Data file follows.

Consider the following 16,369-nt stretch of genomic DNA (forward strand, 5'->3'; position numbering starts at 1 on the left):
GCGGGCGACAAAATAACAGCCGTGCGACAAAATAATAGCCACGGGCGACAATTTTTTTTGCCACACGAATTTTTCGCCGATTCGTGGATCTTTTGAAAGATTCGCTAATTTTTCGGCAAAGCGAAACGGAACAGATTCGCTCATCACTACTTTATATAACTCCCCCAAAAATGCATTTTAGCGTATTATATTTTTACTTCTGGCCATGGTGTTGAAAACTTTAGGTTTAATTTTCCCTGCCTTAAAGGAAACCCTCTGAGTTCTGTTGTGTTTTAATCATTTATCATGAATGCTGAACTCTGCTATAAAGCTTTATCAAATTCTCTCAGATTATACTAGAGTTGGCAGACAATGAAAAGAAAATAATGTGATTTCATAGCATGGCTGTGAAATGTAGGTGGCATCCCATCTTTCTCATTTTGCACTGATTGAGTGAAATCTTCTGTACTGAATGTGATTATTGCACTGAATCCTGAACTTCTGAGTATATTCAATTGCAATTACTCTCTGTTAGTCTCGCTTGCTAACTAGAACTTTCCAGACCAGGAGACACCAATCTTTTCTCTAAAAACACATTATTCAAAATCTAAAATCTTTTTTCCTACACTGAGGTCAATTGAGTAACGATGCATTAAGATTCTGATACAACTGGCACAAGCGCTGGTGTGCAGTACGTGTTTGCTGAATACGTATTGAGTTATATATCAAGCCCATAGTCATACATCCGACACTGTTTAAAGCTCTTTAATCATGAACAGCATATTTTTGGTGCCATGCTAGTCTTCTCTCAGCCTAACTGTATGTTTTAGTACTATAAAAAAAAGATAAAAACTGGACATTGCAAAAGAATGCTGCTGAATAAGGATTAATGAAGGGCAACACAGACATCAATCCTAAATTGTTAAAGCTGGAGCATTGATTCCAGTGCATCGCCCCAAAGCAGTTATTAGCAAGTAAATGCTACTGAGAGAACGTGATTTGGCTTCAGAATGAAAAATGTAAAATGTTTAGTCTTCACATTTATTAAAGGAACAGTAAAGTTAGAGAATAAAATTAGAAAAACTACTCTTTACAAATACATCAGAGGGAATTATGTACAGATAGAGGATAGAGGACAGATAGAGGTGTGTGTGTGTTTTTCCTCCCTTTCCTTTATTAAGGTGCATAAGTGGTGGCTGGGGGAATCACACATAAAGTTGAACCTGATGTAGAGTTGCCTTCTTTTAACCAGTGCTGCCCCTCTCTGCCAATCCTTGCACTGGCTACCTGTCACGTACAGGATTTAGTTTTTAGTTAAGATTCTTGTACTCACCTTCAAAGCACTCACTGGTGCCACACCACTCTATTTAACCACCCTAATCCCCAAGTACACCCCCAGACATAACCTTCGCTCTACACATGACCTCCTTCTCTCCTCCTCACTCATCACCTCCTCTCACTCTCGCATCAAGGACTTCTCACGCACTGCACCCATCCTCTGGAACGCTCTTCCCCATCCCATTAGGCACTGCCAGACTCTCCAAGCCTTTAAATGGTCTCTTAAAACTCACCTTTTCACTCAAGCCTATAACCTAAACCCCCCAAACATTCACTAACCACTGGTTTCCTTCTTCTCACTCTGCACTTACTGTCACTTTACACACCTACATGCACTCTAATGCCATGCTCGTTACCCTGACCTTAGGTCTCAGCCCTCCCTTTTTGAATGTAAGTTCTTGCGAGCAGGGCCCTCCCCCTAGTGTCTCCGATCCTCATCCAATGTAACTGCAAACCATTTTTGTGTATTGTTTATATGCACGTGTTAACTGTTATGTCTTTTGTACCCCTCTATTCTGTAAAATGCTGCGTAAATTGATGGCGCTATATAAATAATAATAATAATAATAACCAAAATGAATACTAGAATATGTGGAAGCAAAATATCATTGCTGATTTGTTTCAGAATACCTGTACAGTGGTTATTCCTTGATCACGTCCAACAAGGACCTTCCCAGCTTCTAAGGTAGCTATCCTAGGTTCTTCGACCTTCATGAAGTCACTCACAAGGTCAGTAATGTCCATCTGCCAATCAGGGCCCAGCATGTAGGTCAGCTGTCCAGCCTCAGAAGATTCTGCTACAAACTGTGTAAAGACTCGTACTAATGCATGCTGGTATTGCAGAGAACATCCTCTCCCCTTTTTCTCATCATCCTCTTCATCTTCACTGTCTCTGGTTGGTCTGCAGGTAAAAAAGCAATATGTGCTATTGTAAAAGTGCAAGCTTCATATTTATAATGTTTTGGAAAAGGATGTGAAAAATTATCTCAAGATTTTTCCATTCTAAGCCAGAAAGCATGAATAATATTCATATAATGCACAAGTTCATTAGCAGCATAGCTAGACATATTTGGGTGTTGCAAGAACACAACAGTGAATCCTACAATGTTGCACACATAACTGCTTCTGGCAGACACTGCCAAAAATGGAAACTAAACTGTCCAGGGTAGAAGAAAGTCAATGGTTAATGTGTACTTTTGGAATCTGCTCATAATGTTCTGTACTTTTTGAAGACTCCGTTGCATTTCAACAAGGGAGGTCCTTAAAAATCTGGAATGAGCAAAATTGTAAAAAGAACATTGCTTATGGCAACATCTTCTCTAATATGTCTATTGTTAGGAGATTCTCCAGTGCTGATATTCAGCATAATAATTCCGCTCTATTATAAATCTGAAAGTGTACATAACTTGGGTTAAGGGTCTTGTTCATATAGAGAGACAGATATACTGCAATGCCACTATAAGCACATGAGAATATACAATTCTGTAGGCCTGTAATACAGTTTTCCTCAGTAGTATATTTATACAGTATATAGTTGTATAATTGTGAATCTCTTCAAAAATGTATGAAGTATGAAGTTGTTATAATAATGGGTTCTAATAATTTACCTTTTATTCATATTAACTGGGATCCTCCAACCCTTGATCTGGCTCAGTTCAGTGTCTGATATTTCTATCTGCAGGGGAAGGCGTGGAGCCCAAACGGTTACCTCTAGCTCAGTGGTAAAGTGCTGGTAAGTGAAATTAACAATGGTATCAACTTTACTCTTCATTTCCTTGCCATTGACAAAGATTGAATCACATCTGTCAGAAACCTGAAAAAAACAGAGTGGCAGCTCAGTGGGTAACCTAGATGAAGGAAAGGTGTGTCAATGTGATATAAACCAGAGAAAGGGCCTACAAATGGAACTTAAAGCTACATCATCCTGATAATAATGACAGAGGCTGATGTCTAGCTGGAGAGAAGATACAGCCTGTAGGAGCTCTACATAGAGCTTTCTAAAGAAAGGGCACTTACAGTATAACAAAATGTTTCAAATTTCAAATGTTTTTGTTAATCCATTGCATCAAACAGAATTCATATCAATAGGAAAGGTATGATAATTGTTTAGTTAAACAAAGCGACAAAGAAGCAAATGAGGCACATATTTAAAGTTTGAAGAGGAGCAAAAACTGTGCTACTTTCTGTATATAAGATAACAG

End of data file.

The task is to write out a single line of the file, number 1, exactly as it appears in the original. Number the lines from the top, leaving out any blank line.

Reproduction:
Consider the following 16,369-nt stretch of genomic DNA (forward strand, 5'->3'; position numbering starts at 1 on the left):